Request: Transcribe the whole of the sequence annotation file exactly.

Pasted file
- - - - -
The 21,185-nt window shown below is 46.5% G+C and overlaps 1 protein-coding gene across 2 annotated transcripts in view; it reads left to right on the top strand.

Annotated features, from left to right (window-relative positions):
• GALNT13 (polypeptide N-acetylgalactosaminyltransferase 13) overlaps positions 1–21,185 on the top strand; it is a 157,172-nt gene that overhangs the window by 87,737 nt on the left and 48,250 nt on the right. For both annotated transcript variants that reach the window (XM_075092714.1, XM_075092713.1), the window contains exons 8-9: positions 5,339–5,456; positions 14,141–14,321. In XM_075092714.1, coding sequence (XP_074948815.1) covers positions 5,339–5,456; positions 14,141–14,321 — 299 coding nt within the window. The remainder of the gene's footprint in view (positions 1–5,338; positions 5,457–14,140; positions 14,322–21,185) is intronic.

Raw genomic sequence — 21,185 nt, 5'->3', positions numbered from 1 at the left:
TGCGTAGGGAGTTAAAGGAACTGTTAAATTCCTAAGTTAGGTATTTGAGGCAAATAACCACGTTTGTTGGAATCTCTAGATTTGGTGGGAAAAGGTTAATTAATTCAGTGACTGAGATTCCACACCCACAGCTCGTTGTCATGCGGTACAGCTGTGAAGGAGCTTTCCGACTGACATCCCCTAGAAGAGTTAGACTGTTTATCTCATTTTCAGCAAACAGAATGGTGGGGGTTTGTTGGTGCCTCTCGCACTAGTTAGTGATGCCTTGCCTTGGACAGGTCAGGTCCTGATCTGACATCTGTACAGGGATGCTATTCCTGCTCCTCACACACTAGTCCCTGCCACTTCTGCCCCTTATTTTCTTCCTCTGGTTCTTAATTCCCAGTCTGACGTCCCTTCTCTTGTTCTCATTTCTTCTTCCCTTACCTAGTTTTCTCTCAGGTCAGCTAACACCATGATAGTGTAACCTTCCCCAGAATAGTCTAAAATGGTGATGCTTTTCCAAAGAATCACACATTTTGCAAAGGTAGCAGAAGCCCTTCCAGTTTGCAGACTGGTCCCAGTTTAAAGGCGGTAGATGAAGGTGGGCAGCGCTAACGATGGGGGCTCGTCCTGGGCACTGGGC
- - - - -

The 21,185-nt window shown below is 46.5% G+C and overlaps 1 protein-coding gene across 2 annotated transcripts in view; it reads left to right on the top strand.

Annotated features, from left to right (window-relative positions):
• GALNT13 (polypeptide N-acetylgalactosaminyltransferase 13) overlaps positions 1–21,185 on the top strand; it is a 157,172-nt gene that overhangs the window by 87,737 nt on the left and 48,250 nt on the right. For both annotated transcript variants that reach the window (XM_075092714.1, XM_075092713.1), the window contains exons 8-9: positions 5,339–5,456; positions 14,141–14,321. In XM_075092714.1, coding sequence (XP_074948815.1) covers positions 5,339–5,456; positions 14,141–14,321 — 299 coding nt within the window. The remainder of the gene's footprint in view (positions 1–5,338; positions 5,457–14,140; positions 14,322–21,185) is intronic.

Raw genomic sequence — 21,185 nt, 5'->3', positions numbered from 1 at the left:
TGCGTAGGGAGTTAAAGGAACTGTTAAATTCCTAAGTTAGGTATTTGAGGCAAATAACCACGTTTGTTGGAATCTCTAGATTTGGTGGGAAAAGGTTAATTAATTCAGTGACTGAGATTCCACACCCACAGCTCGTTGTCATGCGGTACAGCTGTGAAGGAGCTTTCCGACTGACATCCCCTAGAAGAGTTAGACTGTTTATCTCATTTTCAGCAAACAGAATGGTGGGGGTTTGTTGGTGCCTCTCGCACTAGTTAGTGATGCCTTGCCTTGGACAGGTCAGGTCCTGATCTGACATCTGTACAGGGATGCTATTCCTGCTCCTCACACACTAGTCCCTGCCACTTCTGCCCCTTATTTTCTTCCTCTGGTTCTTAATTCCCAGTCTGACGTCCCTTCTCTTGTTCTCATTTCTTCTTCCCTTACCTAGTTTTCTCTCAGGTCAGCTAACACCATGATAGTGTAACCTTCCCCAGAATAGTCTAAAATGGTGATGCTTTTCCAAAGAATCACACATTTTGCAAAGGTAGCAGAAGCCCTTCCAGTTTGCAGACTGGTCCCAGTTTAAAGGCGGTAGATGAAGGTGGGCAGCGCTAACGATGGGGGCTCGTCCTGGGCACTGGGC